When the chairs were filled and the time seemed right, the governor leaned over to consult with the mayor and then stood up and moved behind a simple wooden podium. He was of average height and above average weight, with dark, curly hair and a face that could have belonged to a prizefighter. His features reflected his heritage, Hispanic and Pueblo, but they seemed to have been beaten into place, with a kind of lumpy result. His forehead and prominent nose were beaded with sweat—as they were in any weather, I would later learn—giving the impression that he was really hot, really nervous, or seriously ill.
He welcomed everyone and told a joke, clearly to warm himself up. I could tell he was nervous but also that he was a powerful leader, able to use that nervousness to win over an audience. Everyone laughed at the joke—about three Indians in a boat, patterned after three lawyers in a boat, three religious leaders in a boat, and so on—and then the governor began to explain how this meeting came to be.
He introduced Mayor Lucero and said that the two of them had met recently in Española at a restaurant and had talked about the groundwater quality crisis they, as neighbors, shared. The state had sampled several wells in the area and found high levels of nitrates, probably coming from septic tanks sited too close to wells. The population in the valley was exploding and, with it, the number of wells and septic tanks. Something had to be done, he said, but—and here he hesitated and took a drink of water from his coffee mug—with all the hostility between the pueblo and its neighbors, it was going to be tough.
He was referring to the monster water rights adjudication known as Aamodt, named after the first person in an alphabetized list of thousands of defendants, all water users living in the basins formed by three small tributaries to the Rio Grande. Filed by the State of New Mexico in 1966 for the purpose of clarifying—"perfecting" is the legal term—the water rights in the water-short region just north of Santa Fe, the Aamodt suit has become famous as the longest-living federal litigation. Back in 1987, when the governor called this meeting of his neighbors, it was twenty-one years old and had already wreaked havoc on relationships in the valleys.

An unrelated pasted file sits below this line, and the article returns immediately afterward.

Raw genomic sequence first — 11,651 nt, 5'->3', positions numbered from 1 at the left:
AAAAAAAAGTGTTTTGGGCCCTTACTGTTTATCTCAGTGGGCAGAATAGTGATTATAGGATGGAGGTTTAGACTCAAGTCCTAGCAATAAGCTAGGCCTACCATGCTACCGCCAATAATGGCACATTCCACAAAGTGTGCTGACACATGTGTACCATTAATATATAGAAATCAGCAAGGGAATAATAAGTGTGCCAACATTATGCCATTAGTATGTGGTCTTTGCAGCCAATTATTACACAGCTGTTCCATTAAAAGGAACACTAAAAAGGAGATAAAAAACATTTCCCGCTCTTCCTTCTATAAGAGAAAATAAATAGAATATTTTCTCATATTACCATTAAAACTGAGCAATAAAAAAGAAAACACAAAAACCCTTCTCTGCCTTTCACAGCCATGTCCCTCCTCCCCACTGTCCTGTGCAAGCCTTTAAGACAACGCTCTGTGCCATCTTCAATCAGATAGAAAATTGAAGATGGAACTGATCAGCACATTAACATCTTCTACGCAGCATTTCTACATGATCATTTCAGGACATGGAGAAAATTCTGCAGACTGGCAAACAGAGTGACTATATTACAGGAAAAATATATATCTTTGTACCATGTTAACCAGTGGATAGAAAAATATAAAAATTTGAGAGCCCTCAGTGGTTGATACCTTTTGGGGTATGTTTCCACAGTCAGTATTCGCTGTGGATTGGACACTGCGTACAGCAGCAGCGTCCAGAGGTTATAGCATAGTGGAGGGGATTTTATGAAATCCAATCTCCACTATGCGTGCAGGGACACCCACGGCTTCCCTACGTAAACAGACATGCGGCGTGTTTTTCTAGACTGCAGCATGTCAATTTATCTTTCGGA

Because in New Mexico the state engineer begins the adjudication process by suing every water user in the basin, what is supposed to be a straightforward administration of water rights—deciding who has the right to how much water—becomes a legal battle between the state and each water user and, inevitably, among all the water users. The adjudication process is incredibly complicated as the state tries to balance the claims of individuals, irrigation districts, municipalities, and industries with Indian rights and federal interests. The existence of an endangered species, the needs of a federal agency, the unpredictability of rain and snowfall, and the relationship between surface water and groundwater can add more layers of complexity and more years to the life span of the adjudication. Users are pitted against one another in a battle over every drop. There is serious social and economic fallout from the uncertainty of future water supplies, the fierce competition for scarce water, and the litigious forum for decision making.
This was not always the system in northern New Mexico. Neighbors for centuries, Pueblo and Hispanic communities traditionally shared the scarce resource proportionately. In a dry year, those with land farther upstream—usually the Pueblos—would take less water so that their neighbors below weren't left dry. But since statehood in 1912, New Mexico has lived by the prior appropriation doctrine, which grants a full water right to whatever entity first put the water to use, the one with the earliest priority date. Those who put water to use at a later date are junior rights holders and must allow the senior rights holders to take their full portion of water first before taking theirs.
As the earliest documented users of water in the basin, the pueblos in the Pojoaque and Española Valleys sit in a very favorable position. Their Hispanic neighbors come in second, with dates from the 1700s and 1800s, and Anglo newcomers are usually last in line. Legally, the four Indian pueblos in the valley could end up with the right to take all the water they needed before any other needs were satisfied. Non-Indian residents in the valley panicked at this prospect, and the pueblos became the target of fear and animosity. Demonstrators carried empty buckets and "We Need Water, Too" signs in front of the courthouse in Santa Fe. Children waiting for a school bus reportedly threw rocks at Pueblo kids because they were "taking our water." On that July morning in 1987 when the governor invited his neighbors—Anglo, Hispanic, and Pueblo—to the council chamber, the situation created by the Aamodt adjudication was in crisis.
"I want to make a rule right now," he said, "and the rule is that in this room, as long as we're meeting here at the pueblo, no one will say the word that starts with 'A.' You all know the word I mean, and I'm not going to say it, and neither is anyone else. Anyone says the 'A' word, they're out of here," and he flung a stubby finger at the door. There was silence. Everyone knew the governor was right. If anything constructive were to happen, the lawsuit that had shaped their lives for over two decades would have to be off the table.